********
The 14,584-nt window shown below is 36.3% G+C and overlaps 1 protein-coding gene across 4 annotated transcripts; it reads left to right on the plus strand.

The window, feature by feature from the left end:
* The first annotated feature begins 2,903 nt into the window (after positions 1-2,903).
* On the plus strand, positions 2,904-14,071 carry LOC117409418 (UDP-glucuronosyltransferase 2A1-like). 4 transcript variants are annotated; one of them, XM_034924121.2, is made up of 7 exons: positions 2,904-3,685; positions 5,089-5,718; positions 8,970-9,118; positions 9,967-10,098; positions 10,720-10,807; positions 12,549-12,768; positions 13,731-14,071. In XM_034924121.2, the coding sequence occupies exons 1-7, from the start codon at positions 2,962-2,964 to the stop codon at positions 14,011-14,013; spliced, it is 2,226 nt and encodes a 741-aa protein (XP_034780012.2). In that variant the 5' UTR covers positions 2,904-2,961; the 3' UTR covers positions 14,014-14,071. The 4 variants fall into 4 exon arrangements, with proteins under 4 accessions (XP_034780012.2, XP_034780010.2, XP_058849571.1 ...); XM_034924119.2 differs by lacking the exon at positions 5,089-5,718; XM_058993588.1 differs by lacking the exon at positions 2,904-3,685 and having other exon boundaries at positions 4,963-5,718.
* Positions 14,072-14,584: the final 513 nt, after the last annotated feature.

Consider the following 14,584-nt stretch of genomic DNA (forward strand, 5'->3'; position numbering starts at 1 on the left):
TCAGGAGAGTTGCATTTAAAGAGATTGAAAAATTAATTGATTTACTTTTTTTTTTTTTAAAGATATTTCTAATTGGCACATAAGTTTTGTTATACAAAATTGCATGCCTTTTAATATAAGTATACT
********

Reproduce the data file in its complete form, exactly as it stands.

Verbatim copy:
The 14,584-nt window shown below is 36.3% G+C and overlaps 1 protein-coding gene across 4 annotated transcripts; it reads left to right on the plus strand.

The window, feature by feature from the left end:
* The first annotated feature begins 2,903 nt into the window (after positions 1-2,903).
* On the plus strand, positions 2,904-14,071 carry LOC117409418 (UDP-glucuronosyltransferase 2A1-like). 4 transcript variants are annotated; one of them, XM_034924121.2, is made up of 7 exons: positions 2,904-3,685; positions 5,089-5,718; positions 8,970-9,118; positions 9,967-10,098; positions 10,720-10,807; positions 12,549-12,768; positions 13,731-14,071. In XM_034924121.2, the coding sequence occupies exons 1-7, from the start codon at positions 2,962-2,964 to the stop codon at positions 14,011-14,013; spliced, it is 2,226 nt and encodes a 741-aa protein (XP_034780012.2). In that variant the 5' UTR covers positions 2,904-2,961; the 3' UTR covers positions 14,014-14,071. The 4 variants fall into 4 exon arrangements, with proteins under 4 accessions (XP_034780012.2, XP_034780010.2, XP_058849571.1 ...); XM_034924119.2 differs by lacking the exon at positions 5,089-5,718; XM_058993588.1 differs by lacking the exon at positions 2,904-3,685 and having other exon boundaries at positions 4,963-5,718.
* Positions 14,072-14,584: the final 513 nt, after the last annotated feature.

Consider the following 14,584-nt stretch of genomic DNA (forward strand, 5'->3'; position numbering starts at 1 on the left):
TCAGGAGAGTTGCATTTAAAGAGATTGAAAAATTAATTGATTTACTTTTTTTTTTTTTAAAGATATTTCTAATTGGCACATAAGTTTTGTTATACAAAATTGCATGCCTTTTAATATAAGTATACT